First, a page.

I have been known to skarf back the chocolate- I can relate to that, for sure.


I bet when once you complete the 30 days- once you try packaged sweets you may feel a bit sick.  You will be able to taste the difference between natural sugars found in fruits to the chemical ones.  

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Chasy - you've laid it all on the line.  You didn't mince words or pretty it up. That took some real guts to do that.  You're going to have to 'gut it out' with the candy runs to the gas station.  You're drinking milk for the milk sugars.


The best advice I can give you is from Melissa and Dallas.  You have to go Cold Turkey for the sugar hits you're getting from candy and milk - grains and pasta.


For those intense sugar cravings - eat Protein and Fat every single time you want sugar.  Edging down slowly with sugar doesn't work,  so STOP today.   Eat 3 meals aday and every time you're gritting your teeth,  reach for protein and a fat.


Within a time, not sure how many days for you,  you won't crave that sugar.  Don't fall back into the bowls of pasta, grains and candy and after 30 days, these food triggers that you've had may be the ones that you have to avoid going forward with your life.   I know you want a BIG CHANGE.  Your heart told us so.


Here's the best advice from Dallas and Melissa.


Dallas @ Whole9 says


August 4, 2010 at 8:02 pm



If you’re craving carbs  (read: SUGAR!) , eat Fat and Protein.  Giving yourself sugar is NOT the route to go. But also, adding 1/2 & 1/2 to your coffee won’t make you feel better. We’ve observed in (literally) hundreds of people that “falling off the wagon” with things like pizza and cake only lead to more “falling off”. Get back on the Good Food Train.



Melissa @ Whole9 says


August 19, 2010 at 5:34 pm


You don’t have to throw out all the sweet or savory stuff, but I do think you’re smart to realize you’re giving into the sugar demons with your sunflower seeds and raisins. If you’re craving sugar, don’t give your body sugar! Eat a high fat snack instead, with a little bit of protein, and tough it out. Break those cravings once and for all and you can go back to enjoying the occasional dried fruit and nut snack without worrying that it’s going to send you running for the nearest Krispy Kreme.




"Here’s what we typically see. People coming off a traditional “American” diet for the first time tend to rely heavily on fruit, nuts and nut butters in their first attempt at the Whole30. While they are much better food choices than you old sweet treats, obviously we’d encourage you to work your way towards better food choices, the further along you are in the program. So as you notice that you’re hitting the nut butters too hard, for example, perhaps pull back and try to add fat in the form of other good sources (coconut milk, avocado, olive oil, etc.). You’ll naturally become more aware of your food choices, the further along you go, and naturally develop a healthier, happier relationship with ALL foods.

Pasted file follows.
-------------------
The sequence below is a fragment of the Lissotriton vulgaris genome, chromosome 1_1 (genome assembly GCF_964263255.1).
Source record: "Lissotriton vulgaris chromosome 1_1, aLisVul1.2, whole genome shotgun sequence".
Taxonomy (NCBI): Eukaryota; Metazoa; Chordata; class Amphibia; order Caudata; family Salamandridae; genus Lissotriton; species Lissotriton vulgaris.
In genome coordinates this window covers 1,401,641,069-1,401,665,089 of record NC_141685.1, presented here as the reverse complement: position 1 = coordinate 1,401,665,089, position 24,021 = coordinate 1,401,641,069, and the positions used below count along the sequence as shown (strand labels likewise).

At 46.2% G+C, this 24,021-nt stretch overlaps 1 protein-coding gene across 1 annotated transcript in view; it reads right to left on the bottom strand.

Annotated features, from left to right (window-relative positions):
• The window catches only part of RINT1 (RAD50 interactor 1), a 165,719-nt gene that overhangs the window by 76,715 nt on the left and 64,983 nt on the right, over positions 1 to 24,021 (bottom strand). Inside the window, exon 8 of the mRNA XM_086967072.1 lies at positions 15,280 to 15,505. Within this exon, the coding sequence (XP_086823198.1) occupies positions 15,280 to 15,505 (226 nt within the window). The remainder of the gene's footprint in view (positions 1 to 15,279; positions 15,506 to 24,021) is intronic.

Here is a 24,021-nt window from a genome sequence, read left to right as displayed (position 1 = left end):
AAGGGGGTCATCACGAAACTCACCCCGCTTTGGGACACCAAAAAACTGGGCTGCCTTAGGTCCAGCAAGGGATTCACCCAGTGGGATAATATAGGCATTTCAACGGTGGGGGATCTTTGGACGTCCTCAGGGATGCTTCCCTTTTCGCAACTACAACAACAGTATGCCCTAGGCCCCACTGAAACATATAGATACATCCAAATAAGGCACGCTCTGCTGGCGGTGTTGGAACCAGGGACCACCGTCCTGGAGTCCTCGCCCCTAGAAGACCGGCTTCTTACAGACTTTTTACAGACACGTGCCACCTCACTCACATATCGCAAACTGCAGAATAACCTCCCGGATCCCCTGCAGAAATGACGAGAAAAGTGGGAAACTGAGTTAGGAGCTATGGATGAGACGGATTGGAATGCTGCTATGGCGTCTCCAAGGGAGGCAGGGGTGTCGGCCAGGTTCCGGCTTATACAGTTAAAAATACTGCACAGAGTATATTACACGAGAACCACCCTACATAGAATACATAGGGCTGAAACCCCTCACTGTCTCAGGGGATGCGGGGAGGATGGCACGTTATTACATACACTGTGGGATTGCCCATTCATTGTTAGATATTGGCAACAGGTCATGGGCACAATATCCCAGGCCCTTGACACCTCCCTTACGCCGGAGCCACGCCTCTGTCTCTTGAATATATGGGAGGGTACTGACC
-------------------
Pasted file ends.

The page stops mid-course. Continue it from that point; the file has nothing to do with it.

Just know it’ll take longer than 30 days for that to happen! It’s really a life-long pursuit – breaking those old emotional ties to food and developing a new, healthier relationship. Just stick with it and continue to be honest with yourself about your food choices, cravings and habits, and the time WILL come when you can enjoy that chocolate bar and then jump right back on the Good Food Train."



This link ^^^^ will take you to the Sugar Manifesto written by Melissa and Dallas.    You can do it, Chasy.   You want a  better quality of life.   


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Chasy - don't use nuts and nut butters to 'gut it out' for sugar cravings.  Nuts are not to be used as the primary fat source.  Whatever you do, don't start eating nuts for snacks. 


Use  EV Coconut Oil,  EV Olive Oil,  Macadamia Nut Oil, Avocados, Olives and even Bacon.  Eating sugarfree bacon is a fat with a tad of protein.  Buy compliant Whole 30 jerky (sugarless).  Keep jerky and bacon in your pockets, attached to your head visor in your car. Don't find yourself without some protein and fat wherever you are.   




  • Cooking fats: animal fats* including duck fat, goat fat, lard (pig fat), and tallow (beef fat), clarified butter*, ghee* (* – must be pastured or 100% grass-fed and organic), coconut oil, extra-virgin olive oil (cook at low heat for a short time only). Unrefined red palm oil is also listed as good, but most people don’t like it as much as coconut oil
  • Eating fats and nuts: avocado oil, coconut butter, coconut meat/flakes, coconut milk (canned),  macadamia oil, macadamia butter, olives (all)
  • Occasional nuts and seeds:
  • Limit nuts and seeds: 
  • Don’t use nuts, seeds, and nut butters as your primary fat source
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  • Seafood (fish, mollusks (squid, octopus, scallops, clams, mussels, oysters), crustaceans (crab, shrimp, prawn, lobster, crayfish)): Best: wild caught + sustainably fished. Better: wild caught and/or sustainable. Good: farm-raised